To perform this study, we trained a series of deep neural networks on anonymized blood tests for patients from three distinct ethnic populations: Korean, Canadian, and Eastern European. We compared the predictive accuracy of our deep learning models first when trained using population-specific data, and then when using a combined and ethnically-diverse dataset that includes patients from all three patient populations. We used the same feature space of 20 blood biochemistry markers, cell counts, and sex to train three separate deep networks on three specific ethnic populations.
We present several novel hematological aging clocks. The best-performing predictor achieved a mean absolute error (MAE) of 5.94 years having greater predictive accuracy than the best-performing predictor of our previously-reported aging clock (which achieved an MAE of 6.07 years), despite being trained on a narrower feature space (21 compared to 41 features). These results are in line with the hypothesis that ethnically-diverse aging clocks have the potential to predict chronological age and quantify biological age with greater accuracy than generic aging clocks. Furthermore, they have a greater capacity to account for the confounding effect of ethnic, geographic, behavioral and environmental factors upon the prediction of chronological age and the measurement of biological age.
Albumin, glucose, urea, and hemoglobin were among the most important blood biochemistry parameters for all three population-specific predictors. Albumin is the most prevalent protein in blood and its primary function is the regulation of oncotic pressure, which is critical for transcapillary fluid dynamics, and hypoalbuminemia is often associated with malnutrition, liver disease, injury, chronic inflammation and the aging process. Blood glucose levels, on the contrary, tend to increase with age, and glucose is able to modify proteins via irreversible glycosylation, a feature that is directly associated with the aging process. Levels of serum urea also increase with age, which is associated with age-related decrease in muscle mass. Age-related decreases in hemoglobin is common in the elderly, a condition that increases the risk of cardiovascular disease, cognitive decline and an overall decline in quality of life.
Our hematological clock is consistent with what is already known about the biology and pathophysiology of aging. While the blood parameters are not accurate biomarkers of aging by themselves, when analyzed in combination they can be used to reasonably accurately predict chronological and biological age. Deep learning based hematological aging clocks, even when trained on a limited feature space, demonstrate reasonably high accuracy in predicting chronological age.
Quercetin is Probably Not a Useful Senolytic
Senolytic compounds are those that preferentially destroy senescent cells. Since these cells are one of the root causes of aging, there is considerable interest in finding and then quantifying the effectiveness of senolytic compounds. The known and alleged senolytics vary widely in effectiveness and quality of evidence, and quercetin is one of the more dubious examples. I don't think that anyone expects quercetin, on its own, to have a useful level of impact on senescent cells and their contribution to degenerative aging. The study here comes to the plausible conclusion that quercetin really can't achieve that goal. Yes, it is true that the 2015 mouse study of the chemotherapeutic dasatinib and quercetin demonstrated that the two together cleared more senescent cells than dasatinib alone, but synergy with other compounds is a very different story from unilateral effects. Quercetin is a widely used and extensively tested supplement compound. Any significant effect on health resulting from quercetin alone would likely have been discovered many years ago.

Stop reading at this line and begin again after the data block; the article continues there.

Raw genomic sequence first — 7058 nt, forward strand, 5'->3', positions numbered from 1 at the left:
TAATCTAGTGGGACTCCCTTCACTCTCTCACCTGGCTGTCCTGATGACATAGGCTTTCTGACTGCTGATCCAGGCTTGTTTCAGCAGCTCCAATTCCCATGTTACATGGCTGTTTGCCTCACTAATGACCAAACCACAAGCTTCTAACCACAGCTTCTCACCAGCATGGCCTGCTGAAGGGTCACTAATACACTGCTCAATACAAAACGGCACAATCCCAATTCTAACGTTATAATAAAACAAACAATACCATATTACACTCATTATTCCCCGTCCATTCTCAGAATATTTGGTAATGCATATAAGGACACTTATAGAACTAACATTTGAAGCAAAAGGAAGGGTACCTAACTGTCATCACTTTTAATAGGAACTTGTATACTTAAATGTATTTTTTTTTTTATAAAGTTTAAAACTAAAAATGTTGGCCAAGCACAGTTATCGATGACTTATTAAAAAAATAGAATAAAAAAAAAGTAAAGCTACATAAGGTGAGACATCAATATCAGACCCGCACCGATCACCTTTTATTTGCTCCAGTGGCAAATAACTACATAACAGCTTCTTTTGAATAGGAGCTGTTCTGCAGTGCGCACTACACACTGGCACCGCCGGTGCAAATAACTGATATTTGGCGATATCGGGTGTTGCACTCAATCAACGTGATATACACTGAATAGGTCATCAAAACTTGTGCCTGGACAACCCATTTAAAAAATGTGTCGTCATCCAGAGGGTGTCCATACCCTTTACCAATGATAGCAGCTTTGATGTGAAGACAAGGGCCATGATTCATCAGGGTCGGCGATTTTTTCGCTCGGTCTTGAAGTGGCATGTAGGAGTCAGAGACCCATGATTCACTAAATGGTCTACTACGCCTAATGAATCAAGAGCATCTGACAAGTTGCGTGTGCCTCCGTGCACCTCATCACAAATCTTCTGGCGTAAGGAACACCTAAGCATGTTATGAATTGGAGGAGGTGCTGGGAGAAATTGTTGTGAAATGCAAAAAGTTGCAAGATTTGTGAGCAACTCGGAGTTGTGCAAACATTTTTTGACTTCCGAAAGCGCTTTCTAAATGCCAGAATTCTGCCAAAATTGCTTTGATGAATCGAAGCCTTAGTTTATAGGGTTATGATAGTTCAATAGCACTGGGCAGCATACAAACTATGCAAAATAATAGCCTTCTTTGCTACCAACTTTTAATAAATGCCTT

Previously, quercetin was reported to be a senolytic in irradiation-induced senescent human umbilical vein endothelial cells (HUVECs). HUVECs are derived from the umbilical cord of newborn babies, and for a long time were the only model of primary human endothelial cells (EC); however, these cells are not the best model of diseases associated with human arterial aging. HUVECs have been shown to differ substantially from primary endothelial cells derived from adult human vasculature. In the current study, we investigated whether quercetin is a senolytic in adult EC, and evaluated whether quercetin 3-D-galactoside (Q3G; hyperoside) would be a more selective senolytic.
Quercetin's low therapeutic/toxic ratio in the HUVEC study raised the possibility that quercetin could significantly injure non-senescent cells. It was unclear whether the proliferation of non-senescent cells could be compensating for some of the quercetin-mediated cell death, thus masking its toxicity to the young cells at the lower concentrations found to be selectively cytotoxic to senescent cells. We used adult human coronary artery endothelial cells (HCAEC), which are microvascular cells, as a relevant model, and generated two groups of cells from them to better understand the effect of quercetin: EP (early passage; young) and SEN (senescent), as a model of an aging tissue.